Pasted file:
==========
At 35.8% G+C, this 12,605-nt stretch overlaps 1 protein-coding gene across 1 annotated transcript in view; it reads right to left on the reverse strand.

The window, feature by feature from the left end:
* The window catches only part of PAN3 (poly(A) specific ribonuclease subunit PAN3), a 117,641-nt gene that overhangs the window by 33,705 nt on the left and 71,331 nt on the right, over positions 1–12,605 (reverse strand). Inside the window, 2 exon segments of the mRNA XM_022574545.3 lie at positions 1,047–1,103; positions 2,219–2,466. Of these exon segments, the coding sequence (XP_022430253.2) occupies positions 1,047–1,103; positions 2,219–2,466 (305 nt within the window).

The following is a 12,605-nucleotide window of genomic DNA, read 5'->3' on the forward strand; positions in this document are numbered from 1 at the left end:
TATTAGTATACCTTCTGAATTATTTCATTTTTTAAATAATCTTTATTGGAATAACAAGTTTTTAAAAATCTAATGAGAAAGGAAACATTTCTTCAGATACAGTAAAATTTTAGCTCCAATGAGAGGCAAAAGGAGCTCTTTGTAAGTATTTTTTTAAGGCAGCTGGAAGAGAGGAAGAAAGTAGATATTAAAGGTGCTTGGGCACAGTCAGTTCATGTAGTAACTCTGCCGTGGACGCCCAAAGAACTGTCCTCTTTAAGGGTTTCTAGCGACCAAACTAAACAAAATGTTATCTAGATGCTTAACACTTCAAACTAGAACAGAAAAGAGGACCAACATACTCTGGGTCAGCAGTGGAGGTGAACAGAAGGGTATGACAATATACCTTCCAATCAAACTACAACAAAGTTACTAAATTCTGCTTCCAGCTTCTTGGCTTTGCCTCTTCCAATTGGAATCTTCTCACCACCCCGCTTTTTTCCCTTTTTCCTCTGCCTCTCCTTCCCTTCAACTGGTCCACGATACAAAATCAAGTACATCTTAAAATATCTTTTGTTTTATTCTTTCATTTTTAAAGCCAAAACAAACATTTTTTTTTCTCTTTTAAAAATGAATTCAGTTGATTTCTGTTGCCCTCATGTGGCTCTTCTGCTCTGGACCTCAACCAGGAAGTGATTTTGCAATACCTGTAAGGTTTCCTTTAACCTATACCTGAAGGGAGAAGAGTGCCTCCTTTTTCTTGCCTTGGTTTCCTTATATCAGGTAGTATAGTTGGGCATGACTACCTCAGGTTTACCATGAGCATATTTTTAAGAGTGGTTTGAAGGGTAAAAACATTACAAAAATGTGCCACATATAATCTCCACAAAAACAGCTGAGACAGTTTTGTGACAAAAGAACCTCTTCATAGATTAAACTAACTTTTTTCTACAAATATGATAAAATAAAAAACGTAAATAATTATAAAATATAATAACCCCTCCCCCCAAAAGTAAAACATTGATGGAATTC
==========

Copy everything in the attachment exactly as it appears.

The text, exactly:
At 35.8% G+C, this 12,605-nt stretch overlaps 1 protein-coding gene across 1 annotated transcript in view; it reads right to left on the reverse strand.

The window, feature by feature from the left end:
* The window catches only part of PAN3 (poly(A) specific ribonuclease subunit PAN3), a 117,641-nt gene that overhangs the window by 33,705 nt on the left and 71,331 nt on the right, over positions 1–12,605 (reverse strand). Inside the window, 2 exon segments of the mRNA XM_022574545.3 lie at positions 1,047–1,103; positions 2,219–2,466. Of these exon segments, the coding sequence (XP_022430253.2) occupies positions 1,047–1,103; positions 2,219–2,466 (305 nt within the window).

The following is a 12,605-nucleotide window of genomic DNA, read 5'->3' on the forward strand; positions in this document are numbered from 1 at the left end:
TATTAGTATACCTTCTGAATTATTTCATTTTTTAAATAATCTTTATTGGAATAACAAGTTTTTAAAAATCTAATGAGAAAGGAAACATTTCTTCAGATACAGTAAAATTTTAGCTCCAATGAGAGGCAAAAGGAGCTCTTTGTAAGTATTTTTTTAAGGCAGCTGGAAGAGAGGAAGAAAGTAGATATTAAAGGTGCTTGGGCACAGTCAGTTCATGTAGTAACTCTGCCGTGGACGCCCAAAGAACTGTCCTCTTTAAGGGTTTCTAGCGACCAAACTAAACAAAATGTTATCTAGATGCTTAACACTTCAAACTAGAACAGAAAAGAGGACCAACATACTCTGGGTCAGCAGTGGAGGTGAACAGAAGGGTATGACAATATACCTTCCAATCAAACTACAACAAAGTTACTAAATTCTGCTTCCAGCTTCTTGGCTTTGCCTCTTCCAATTGGAATCTTCTCACCACCCCGCTTTTTTCCCTTTTTCCTCTGCCTCTCCTTCCCTTCAACTGGTCCACGATACAAAATCAAGTACATCTTAAAATATCTTTTGTTTTATTCTTTCATTTTTAAAGCCAAAACAAACATTTTTTTTTCTCTTTTAAAAATGAATTCAGTTGATTTCTGTTGCCCTCATGTGGCTCTTCTGCTCTGGACCTCAACCAGGAAGTGATTTTGCAATACCTGTAAGGTTTCCTTTAACCTATACCTGAAGGGAGAAGAGTGCCTCCTTTTTCTTGCCTTGGTTTCCTTATATCAGGTAGTATAGTTGGGCATGACTACCTCAGGTTTACCATGAGCATATTTTTAAGAGTGGTTTGAAGGGTAAAAACATTACAAAAATGTGCCACATATAATCTCCACAAAAACAGCTGAGACAGTTTTGTGACAAAAGAACCTCTTCATAGATTAAACTAACTTTTTTCTACAAATATGATAAAATAAAAAACGTAAATAATTATAAAATATAATAACCCCTCCCCCCAAAAGTAAAACATTGATGGAATTC